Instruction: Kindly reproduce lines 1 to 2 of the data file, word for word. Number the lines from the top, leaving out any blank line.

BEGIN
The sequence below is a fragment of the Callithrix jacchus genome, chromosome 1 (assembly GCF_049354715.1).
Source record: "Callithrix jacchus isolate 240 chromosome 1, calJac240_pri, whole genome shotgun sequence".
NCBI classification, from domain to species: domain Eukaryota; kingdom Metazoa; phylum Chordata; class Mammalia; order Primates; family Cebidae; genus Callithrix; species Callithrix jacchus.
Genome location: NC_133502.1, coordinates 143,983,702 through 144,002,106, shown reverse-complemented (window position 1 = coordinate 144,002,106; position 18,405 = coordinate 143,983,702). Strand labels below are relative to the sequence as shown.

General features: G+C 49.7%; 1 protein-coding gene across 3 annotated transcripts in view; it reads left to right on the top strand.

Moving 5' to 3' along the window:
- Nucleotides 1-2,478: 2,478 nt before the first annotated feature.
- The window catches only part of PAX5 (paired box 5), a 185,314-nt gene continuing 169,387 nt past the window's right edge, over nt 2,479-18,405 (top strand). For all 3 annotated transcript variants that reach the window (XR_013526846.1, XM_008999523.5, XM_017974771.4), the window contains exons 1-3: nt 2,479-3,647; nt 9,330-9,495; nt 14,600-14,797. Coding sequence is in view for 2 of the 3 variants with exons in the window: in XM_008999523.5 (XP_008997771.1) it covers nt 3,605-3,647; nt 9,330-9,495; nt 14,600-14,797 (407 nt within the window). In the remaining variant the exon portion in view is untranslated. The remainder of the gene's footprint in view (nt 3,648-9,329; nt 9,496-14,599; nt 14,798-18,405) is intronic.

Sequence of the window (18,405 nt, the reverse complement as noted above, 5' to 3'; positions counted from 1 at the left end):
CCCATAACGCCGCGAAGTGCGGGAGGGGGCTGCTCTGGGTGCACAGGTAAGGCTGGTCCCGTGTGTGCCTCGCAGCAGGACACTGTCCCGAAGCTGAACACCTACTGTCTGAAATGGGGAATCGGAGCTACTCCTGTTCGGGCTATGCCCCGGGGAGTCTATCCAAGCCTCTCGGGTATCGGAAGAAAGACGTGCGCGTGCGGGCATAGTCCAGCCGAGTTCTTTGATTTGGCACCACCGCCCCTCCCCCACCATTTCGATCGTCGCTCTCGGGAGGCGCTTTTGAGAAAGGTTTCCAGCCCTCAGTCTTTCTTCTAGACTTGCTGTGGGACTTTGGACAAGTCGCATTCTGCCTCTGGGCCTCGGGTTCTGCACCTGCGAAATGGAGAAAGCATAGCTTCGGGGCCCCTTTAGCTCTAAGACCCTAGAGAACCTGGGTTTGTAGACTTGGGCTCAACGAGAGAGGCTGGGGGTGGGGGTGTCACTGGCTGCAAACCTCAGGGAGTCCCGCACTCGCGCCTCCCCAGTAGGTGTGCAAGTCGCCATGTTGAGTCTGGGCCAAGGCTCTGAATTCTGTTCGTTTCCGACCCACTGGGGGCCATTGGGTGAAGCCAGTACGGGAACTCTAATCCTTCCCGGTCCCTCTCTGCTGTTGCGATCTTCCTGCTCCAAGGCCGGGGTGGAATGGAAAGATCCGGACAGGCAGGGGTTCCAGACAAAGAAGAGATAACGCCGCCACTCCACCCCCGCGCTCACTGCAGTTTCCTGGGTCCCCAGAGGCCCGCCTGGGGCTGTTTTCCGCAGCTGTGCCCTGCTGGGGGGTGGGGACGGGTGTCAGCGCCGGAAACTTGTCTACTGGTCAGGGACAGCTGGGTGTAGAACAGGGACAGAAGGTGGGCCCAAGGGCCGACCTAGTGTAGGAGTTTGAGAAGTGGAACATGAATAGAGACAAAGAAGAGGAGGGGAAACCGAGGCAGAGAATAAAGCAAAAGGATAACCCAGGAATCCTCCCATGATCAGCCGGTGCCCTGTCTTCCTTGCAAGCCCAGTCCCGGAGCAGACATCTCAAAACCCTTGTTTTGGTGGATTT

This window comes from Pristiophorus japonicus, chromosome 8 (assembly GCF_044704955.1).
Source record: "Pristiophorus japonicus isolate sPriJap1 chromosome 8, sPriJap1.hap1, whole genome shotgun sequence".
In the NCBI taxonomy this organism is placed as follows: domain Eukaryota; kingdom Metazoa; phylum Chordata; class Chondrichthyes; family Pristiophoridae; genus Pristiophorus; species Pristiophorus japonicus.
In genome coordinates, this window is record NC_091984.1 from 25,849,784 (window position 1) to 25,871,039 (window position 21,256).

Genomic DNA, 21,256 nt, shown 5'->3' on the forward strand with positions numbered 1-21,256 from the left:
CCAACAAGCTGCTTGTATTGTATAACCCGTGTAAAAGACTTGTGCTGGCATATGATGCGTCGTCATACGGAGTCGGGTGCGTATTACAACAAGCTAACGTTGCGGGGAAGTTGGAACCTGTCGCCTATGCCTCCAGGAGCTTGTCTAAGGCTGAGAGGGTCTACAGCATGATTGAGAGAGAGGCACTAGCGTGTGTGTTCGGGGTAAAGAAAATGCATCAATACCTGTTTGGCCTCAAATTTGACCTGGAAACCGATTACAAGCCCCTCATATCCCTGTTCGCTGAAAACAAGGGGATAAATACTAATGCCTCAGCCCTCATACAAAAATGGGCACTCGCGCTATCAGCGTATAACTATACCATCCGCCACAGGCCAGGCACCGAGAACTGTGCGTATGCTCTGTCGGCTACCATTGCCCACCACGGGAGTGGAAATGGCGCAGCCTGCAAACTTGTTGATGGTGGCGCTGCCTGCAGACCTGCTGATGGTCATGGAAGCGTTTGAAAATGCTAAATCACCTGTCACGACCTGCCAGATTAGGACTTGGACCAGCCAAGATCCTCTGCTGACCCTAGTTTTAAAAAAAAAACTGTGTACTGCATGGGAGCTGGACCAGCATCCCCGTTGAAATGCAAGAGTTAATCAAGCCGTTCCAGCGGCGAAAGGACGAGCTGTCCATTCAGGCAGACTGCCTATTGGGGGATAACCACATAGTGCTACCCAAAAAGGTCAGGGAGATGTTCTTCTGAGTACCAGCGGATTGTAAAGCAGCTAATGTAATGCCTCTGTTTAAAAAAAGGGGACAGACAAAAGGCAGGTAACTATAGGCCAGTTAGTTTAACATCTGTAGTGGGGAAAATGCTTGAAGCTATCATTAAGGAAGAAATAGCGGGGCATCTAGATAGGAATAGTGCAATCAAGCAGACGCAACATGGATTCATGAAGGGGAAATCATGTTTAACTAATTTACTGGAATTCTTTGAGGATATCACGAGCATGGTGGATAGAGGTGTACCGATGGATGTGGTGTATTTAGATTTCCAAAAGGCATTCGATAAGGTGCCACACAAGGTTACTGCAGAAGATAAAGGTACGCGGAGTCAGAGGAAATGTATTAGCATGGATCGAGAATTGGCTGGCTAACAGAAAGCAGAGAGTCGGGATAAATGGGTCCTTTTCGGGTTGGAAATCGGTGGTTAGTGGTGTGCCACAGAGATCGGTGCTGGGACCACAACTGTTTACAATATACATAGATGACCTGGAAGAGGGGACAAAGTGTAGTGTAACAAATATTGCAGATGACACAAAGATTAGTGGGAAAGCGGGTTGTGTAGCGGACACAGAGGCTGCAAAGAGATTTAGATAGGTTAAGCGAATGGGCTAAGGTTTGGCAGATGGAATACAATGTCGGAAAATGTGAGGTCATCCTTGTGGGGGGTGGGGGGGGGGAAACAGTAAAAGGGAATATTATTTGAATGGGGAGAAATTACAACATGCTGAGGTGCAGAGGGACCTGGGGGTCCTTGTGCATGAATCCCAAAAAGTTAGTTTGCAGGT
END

The sequence below is a fragment of the Callithrix jacchus genome, chromosome 1 (assembly GCF_049354715.1).
Source record: "Callithrix jacchus isolate 240 chromosome 1, calJac240_pri, whole genome shotgun sequence".